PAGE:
The other thing I remember is the karantina camp and the wooden cabins built on the lowlands the river flooded during the rainy season. It was a swamp infested with mosquitoes and along the banks where they constructed makeshift shelters which symbolised their refugee status, small huts and wooden cabins between one another, blackened with age, where clothes hung on small window traps and narrow wooden stairs.

My grandfather built one of those cabins on the roof of our house in Jounieh, where he raised pigeons and rabbits and stored his garden tools, rusty forks, a shovel, a sickle, torn, rusty nails and a hammer he used to fix the eucalyptus branches on the vine trellis under which he sat to read his books in the shade.

We were grateful for this country because it gave us a new nationality and a home, and with that piece of paper, we were not refugees anymore, but then the war started again, and it lasted many years. I had nothing to do with it, except suffer the consequences.

It was the routine of the days that never varied and, most importantly, it closed the perspectives of the future. It made escape impossible because it was difficult to concentrate on anything, but when I read sometimes, I felt like the words were my companion and I was not lonely anymore, surrounded by inanimate objects in my room, the words in comparison had a life of their own and opened new horizons.

On the shelf there was a large book with glossy pages and Russian vocabulary and photos of the earth’s geology in layers corresponding to different colours, ore in red, yellow and shades of brown, with the Great Expectations of Charles Dickens and Les Trois Mousquetaires that I started to read, then I began to take my father’s transistor to bed at night to listen to Voice of America, Radio Monte Carlo and the BBC, especially when the war news was the only thing happening to fill the emptiness of the days and nights.

In terms of meaning, the environment had little when there were people in it, confident of themselves, knowing perfectly what to do and why, despite the war as if it didn’t reach them yet, even when they held guns. It all seemed predestined, that I had to be born in independent Lebanon, my Grandfather under the Ottoman Empire and my father under the French Protectorate, and through the pregrenation between continents, centuries and political entities, we became the ‘eternal wandering jews of the earth, to quote Nietzsche on Spinoza, with no nations or nationalist leanings, and be content that we were not God’s favorite tribe; reaching Spinoza’s idea of God, the Natura Naturans, nature acting by itself, not the Divine, imminently present, God, the Natura Naturata, believing that God was punishing us for no reason.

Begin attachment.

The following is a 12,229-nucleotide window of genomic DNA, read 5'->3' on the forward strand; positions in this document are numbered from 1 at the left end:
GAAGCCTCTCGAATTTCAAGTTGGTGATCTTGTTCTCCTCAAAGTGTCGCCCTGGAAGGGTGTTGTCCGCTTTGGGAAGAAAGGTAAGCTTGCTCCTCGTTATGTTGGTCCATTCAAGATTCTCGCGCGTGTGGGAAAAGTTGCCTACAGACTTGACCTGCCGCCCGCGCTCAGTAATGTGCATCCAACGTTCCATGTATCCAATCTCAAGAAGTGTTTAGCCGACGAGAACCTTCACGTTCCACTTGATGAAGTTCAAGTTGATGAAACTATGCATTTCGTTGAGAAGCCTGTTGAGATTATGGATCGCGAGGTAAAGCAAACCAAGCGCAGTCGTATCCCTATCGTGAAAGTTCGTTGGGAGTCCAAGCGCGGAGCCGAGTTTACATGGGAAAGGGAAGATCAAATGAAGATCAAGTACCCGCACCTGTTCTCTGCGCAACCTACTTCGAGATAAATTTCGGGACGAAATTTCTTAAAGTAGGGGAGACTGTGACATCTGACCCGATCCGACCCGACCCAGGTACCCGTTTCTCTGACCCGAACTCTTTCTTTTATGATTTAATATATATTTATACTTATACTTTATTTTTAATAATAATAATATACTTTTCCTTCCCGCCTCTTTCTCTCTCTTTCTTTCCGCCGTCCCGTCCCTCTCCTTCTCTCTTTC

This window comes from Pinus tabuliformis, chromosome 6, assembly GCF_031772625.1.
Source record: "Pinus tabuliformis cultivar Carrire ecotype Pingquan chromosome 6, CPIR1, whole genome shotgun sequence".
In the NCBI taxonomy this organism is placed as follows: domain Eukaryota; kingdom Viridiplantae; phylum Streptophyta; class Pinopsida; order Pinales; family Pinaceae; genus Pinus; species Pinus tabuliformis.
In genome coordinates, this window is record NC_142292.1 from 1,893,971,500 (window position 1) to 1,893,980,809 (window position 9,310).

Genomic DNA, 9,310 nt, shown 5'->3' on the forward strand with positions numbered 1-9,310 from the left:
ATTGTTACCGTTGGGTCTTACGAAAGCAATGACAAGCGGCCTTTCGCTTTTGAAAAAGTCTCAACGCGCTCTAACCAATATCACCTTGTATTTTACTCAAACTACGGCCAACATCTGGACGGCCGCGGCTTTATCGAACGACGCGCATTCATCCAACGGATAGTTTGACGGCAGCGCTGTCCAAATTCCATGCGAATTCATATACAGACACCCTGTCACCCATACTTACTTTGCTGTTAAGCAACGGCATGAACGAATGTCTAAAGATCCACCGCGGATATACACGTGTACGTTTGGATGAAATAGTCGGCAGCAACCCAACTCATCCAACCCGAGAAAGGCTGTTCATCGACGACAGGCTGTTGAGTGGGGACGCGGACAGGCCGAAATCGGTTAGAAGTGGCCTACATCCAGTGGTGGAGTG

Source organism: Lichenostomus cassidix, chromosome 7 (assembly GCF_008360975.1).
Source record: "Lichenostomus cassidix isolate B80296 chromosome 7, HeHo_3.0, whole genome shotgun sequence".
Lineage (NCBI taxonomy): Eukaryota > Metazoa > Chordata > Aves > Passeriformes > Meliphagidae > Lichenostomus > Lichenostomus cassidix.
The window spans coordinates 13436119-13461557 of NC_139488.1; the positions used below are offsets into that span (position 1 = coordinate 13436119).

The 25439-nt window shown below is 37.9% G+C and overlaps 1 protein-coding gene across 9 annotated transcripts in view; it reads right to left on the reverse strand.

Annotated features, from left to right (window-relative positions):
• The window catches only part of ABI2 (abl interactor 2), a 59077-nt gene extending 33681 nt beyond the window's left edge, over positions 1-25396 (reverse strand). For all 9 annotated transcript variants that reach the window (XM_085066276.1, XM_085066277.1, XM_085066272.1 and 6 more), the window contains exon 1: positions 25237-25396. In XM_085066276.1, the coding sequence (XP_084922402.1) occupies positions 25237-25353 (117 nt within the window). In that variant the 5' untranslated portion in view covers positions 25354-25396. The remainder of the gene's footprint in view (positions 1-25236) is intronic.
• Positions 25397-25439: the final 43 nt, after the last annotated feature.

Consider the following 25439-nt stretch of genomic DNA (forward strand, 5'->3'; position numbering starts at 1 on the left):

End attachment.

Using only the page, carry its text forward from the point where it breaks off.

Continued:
In these terms, the world was not new in my eyes, but its awareness accompanied me when I became familiar with Spinoza’s definition of God, and it made me light and nimble, ready to accept fate whatever it was. I instinctively knew the falsehood of the civil war in Beirut, because the unnecessary embellishment of religion was the reason why people killed each other. You could go to war like a true warrior, but not hiding behind religion, to kill others in its name.

My grandpa was alone when he read his books and newspapers, or when he was in the garden getting busy with his plants and fruit trees. He didn’t really care about the war, and we were guests in Lebanon. He had seen it before, and it didn’t affect him on a personal level. He had some kind of intellectual immunity, a parallel environment where he was dissociated from the war and happy in a world where he divested himself of the étiquette of the ‘victim’. He was not a survivor of genocide anymore. He was a new man in Beirut, with grandchildren, a house, a garden, rabbits and pigeons in his cabin on the roof. We stayed away from the war when the neighbourhood boys went to training camps in the mountains of Sannine and Faraya. We stayed away from the war, except when the shells started to reach our neighbourhood.

We readied the basement, put sandbags on the door, whitewashed the walls, put mattresses and pillows on the floor and whenever the echoes of the rockets got louder, we came down to the shelter and waited until it was over. This situation lasted many years. On Voice of America on short wave, late at night, I listened to old blues songs sometimes when I slept in the shelter. Sometimes to John Peel’s choice of punk bands, or From our Own Correspondence, when the situation was tense, on the BBC World Service.